Christopher Plummer

Legendary Canadian actor

One of the great Shakespearean actors of the 20th century, who acquired global recognition for his portrayal of Baron von Trapp in the film ‘The Sound of Music.’

Christopher Plummer is widely regarded as one of the greatest Canadian actors, known for his interpretations of classical roles on the stage as well as in motion pictures. His career spanned seven decades, starring in over 100 films and gaining recognition for his performances in film, television, and theatre.

With an illustrious career, the versatile actor won numerous awards including: three Emmy Awards, two Tony Awards, a Golden Globe, a Screen Actors Guild Award, a BAFTA Award, a British Academy Film Award and the only Canadian to received the Triple Crown of Acting. At the age of 82, he won the Academy Award for Best Supporting Actor for the film ‘Beginners,’ becoming the oldest person to win an acting award.

In 1968, Christopher Plummer was made a Companion of the Order of Canada, and was given an honorary Doctorate of Fine Arts from New York’s Juilliard School. He was the recipient of a lifetime achievement award by the Governor-General of Canada and was inducted into the American Theatre Hall of Fame and Canada’s Walk of Fame.

On February 2021, the legendary Christopher Plummer aged 91, died at his home in Weston, Connecticut, with his wife Elaine Taylor by his side.



Name:   Christopher  Plummer
Born:   13 December 1929
Star Sign: Sagittarius
Died:   5 February 2021
Birthplace: Toronto, Ontario
Country: Canada
DetailsOther Names
Arthur, Orme, Chris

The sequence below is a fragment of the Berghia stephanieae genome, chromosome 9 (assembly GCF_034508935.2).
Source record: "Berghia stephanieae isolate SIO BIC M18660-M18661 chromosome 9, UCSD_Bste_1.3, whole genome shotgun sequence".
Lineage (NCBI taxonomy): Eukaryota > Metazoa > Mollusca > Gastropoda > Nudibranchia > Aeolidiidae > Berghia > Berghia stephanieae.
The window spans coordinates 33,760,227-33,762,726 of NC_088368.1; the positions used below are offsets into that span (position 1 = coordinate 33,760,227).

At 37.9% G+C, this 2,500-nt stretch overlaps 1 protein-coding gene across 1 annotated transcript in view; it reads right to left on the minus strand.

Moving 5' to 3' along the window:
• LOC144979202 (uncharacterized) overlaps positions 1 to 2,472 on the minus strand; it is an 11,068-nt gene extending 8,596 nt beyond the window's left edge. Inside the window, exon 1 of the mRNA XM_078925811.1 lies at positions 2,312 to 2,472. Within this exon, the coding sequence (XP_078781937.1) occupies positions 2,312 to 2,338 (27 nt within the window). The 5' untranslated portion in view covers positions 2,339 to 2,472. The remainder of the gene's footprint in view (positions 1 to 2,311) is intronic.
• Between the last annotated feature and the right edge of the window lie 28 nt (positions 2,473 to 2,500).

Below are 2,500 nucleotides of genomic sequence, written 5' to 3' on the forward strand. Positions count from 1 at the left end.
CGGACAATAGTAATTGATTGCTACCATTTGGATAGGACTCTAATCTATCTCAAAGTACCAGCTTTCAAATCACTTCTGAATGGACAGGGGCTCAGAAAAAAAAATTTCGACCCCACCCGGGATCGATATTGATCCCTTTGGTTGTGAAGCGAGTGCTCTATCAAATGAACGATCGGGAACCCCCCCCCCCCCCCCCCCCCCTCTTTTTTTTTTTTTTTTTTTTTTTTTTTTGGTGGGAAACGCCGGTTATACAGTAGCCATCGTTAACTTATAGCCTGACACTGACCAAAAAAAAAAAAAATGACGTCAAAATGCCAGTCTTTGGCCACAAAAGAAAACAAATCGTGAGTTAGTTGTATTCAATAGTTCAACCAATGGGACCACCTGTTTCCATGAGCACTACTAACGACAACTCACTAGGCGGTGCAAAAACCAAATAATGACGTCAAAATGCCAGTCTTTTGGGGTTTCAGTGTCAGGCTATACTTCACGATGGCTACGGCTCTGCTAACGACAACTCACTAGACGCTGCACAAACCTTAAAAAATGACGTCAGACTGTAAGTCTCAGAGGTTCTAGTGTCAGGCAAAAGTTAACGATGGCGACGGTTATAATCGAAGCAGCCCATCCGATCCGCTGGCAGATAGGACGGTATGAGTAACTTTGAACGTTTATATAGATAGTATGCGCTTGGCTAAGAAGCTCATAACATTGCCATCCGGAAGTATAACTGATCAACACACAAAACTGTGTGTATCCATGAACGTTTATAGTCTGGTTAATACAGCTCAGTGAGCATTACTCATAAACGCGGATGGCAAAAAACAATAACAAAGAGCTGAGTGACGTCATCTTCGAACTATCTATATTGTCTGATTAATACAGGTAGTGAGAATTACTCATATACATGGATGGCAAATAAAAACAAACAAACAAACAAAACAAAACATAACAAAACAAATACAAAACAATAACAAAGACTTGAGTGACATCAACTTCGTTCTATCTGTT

Father:
John Orme Plummer
Mother:
Isabella Mary (Abbott) Plummer
Marriages:
Married: Elaine Taylor (M. 1970 - 2012), Married: Patricia Lewis (M. 1962 – Div. 1967), Tammy Grimes (M. 1956 – Div. 1960) with one daughter.
Children:
Amanda Plummer - actress


Childhood and Family
Christopher Plummer was born Arthur Christopher Orme Plummer on 13 December 1929, in Toronto, Ontario, Canada. He was the only child of Isabella Mary (Abbott) and John Orme Plummer, and was the great-grandson of Sir John Abbott, Canada’s third prime minister. He was of Scottish, English, and Anglo-Irish ancestry.

Shortly after his birth, Plummer's parents divorced and he was brought up in his mother's family home in Senneville, Quebec, where he attended the Jennings Private School. He spoke both English and French fluently. At an early age, Plummer began studying to be a concert pianist, but he developed a love for theatre. While attending the High School of Montreal, his first notable role came when he played D'Arcy in "Pride and Punishment."

Education and Early Roles
After leaving school, Plummer trained with the Canadian Repertory Theatre in Ottawa, where he was in countless productions including 'The Infernal Machine.' In 1946, Montreal Gazette's theatre critic Herbert Whittaker saw his performance as Mr Darcy in a Montreal High School production of 'Pride and Prejudice' and was impressed. At age 18, Plummer was cast as Oedipus in 'La Machine infernale.' His next performance was in ‘Home is the Hero’ which stretched to 30 performances.

In 1950, Plummer joined the Canadian Rep in Ottawa, playing dozens of roles before joining the Bermuda Repertory Company in 1952. In 1953, he made his CBC TV debut in a production of 'Othello.' His New York debut followed in 1954, in The Starcross Story which attracted wide critical praise. In 1955, Plummer starred in the Broadway drama, ‘Night of the Auk’, and earned his first Tony nomination for his role in ‘J.B.' by Elia Kazan.

Shakespearean Roles
In 1955, Plummer starred in the play ‘The Dark is Light Enough’ which was a considerable success. The same year he joined the American Shakespeare Festival Company in Connecticut, and established a reputation as a leading Shakespearean actor, performing in repertory in Canada, England and in the United States.